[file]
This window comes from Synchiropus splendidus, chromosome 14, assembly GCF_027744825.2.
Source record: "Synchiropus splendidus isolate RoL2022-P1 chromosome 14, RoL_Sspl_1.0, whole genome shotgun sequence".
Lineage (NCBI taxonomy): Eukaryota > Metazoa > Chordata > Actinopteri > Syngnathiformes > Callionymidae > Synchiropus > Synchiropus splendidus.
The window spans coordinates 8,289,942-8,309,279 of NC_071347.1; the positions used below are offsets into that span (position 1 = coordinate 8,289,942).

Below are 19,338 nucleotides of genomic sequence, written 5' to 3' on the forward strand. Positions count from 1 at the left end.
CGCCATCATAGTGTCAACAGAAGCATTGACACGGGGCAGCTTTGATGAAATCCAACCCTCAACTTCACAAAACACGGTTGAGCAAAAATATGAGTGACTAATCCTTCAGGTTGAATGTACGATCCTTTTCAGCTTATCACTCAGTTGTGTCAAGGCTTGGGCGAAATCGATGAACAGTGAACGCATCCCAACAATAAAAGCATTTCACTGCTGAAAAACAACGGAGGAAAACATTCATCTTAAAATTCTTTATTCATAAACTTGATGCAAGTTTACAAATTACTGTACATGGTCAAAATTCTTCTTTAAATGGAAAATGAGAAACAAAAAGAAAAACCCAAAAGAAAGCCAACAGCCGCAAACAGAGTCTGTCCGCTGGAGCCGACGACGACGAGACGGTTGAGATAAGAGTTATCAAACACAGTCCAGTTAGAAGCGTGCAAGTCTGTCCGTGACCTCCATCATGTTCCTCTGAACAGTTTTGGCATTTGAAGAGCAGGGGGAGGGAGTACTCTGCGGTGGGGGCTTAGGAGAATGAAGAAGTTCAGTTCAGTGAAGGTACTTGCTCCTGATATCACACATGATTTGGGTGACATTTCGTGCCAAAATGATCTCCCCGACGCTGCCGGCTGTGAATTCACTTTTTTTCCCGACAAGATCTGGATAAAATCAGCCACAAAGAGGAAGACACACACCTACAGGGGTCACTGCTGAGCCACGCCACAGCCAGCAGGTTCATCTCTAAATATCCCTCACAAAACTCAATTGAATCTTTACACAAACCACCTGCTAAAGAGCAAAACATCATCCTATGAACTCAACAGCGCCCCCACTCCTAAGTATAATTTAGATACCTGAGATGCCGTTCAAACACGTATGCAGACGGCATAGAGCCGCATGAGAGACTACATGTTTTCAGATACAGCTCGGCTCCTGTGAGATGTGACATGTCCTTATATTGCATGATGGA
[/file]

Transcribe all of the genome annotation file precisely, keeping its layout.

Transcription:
This window comes from Synchiropus splendidus, chromosome 14, assembly GCF_027744825.2.
Source record: "Synchiropus splendidus isolate RoL2022-P1 chromosome 14, RoL_Sspl_1.0, whole genome shotgun sequence".
Lineage (NCBI taxonomy): Eukaryota > Metazoa > Chordata > Actinopteri > Syngnathiformes > Callionymidae > Synchiropus > Synchiropus splendidus.
The window spans coordinates 8,289,942-8,309,279 of NC_071347.1; the positions used below are offsets into that span (position 1 = coordinate 8,289,942).

Below are 19,338 nucleotides of genomic sequence, written 5' to 3' on the forward strand. Positions count from 1 at the left end.
CGCCATCATAGTGTCAACAGAAGCATTGACACGGGGCAGCTTTGATGAAATCCAACCCTCAACTTCACAAAACACGGTTGAGCAAAAATATGAGTGACTAATCCTTCAGGTTGAATGTACGATCCTTTTCAGCTTATCACTCAGTTGTGTCAAGGCTTGGGCGAAATCGATGAACAGTGAACGCATCCCAACAATAAAAGCATTTCACTGCTGAAAAACAACGGAGGAAAACATTCATCTTAAAATTCTTTATTCATAAACTTGATGCAAGTTTACAAATTACTGTACATGGTCAAAATTCTTCTTTAAATGGAAAATGAGAAACAAAAAGAAAAACCCAAAAGAAAGCCAACAGCCGCAAACAGAGTCTGTCCGCTGGAGCCGACGACGACGAGACGGTTGAGATAAGAGTTATCAAACACAGTCCAGTTAGAAGCGTGCAAGTCTGTCCGTGACCTCCATCATGTTCCTCTGAACAGTTTTGGCATTTGAAGAGCAGGGGGAGGGAGTACTCTGCGGTGGGGGCTTAGGAGAATGAAGAAGTTCAGTTCAGTGAAGGTACTTGCTCCTGATATCACACATGATTTGGGTGACATTTCGTGCCAAAATGATCTCCCCGACGCTGCCGGCTGTGAATTCACTTTTTTTCCCGACAAGATCTGGATAAAATCAGCCACAAAGAGGAAGACACACACCTACAGGGGTCACTGCTGAGCCACGCCACAGCCAGCAGGTTCATCTCTAAATATCCCTCACAAAACTCAATTGAATCTTTACACAAACCACCTGCTAAAGAGCAAAACATCATCCTATGAACTCAACAGCGCCCCCACTCCTAAGTATAATTTAGATACCTGAGATGCCGTTCAAACACGTATGCAGACGGCATAGAGCCGCATGAGAGACTACATGTTTTCAGATACAGCTCGGCTCCTGTGAGATGTGACATGTCCTTATATTGCATGATGGA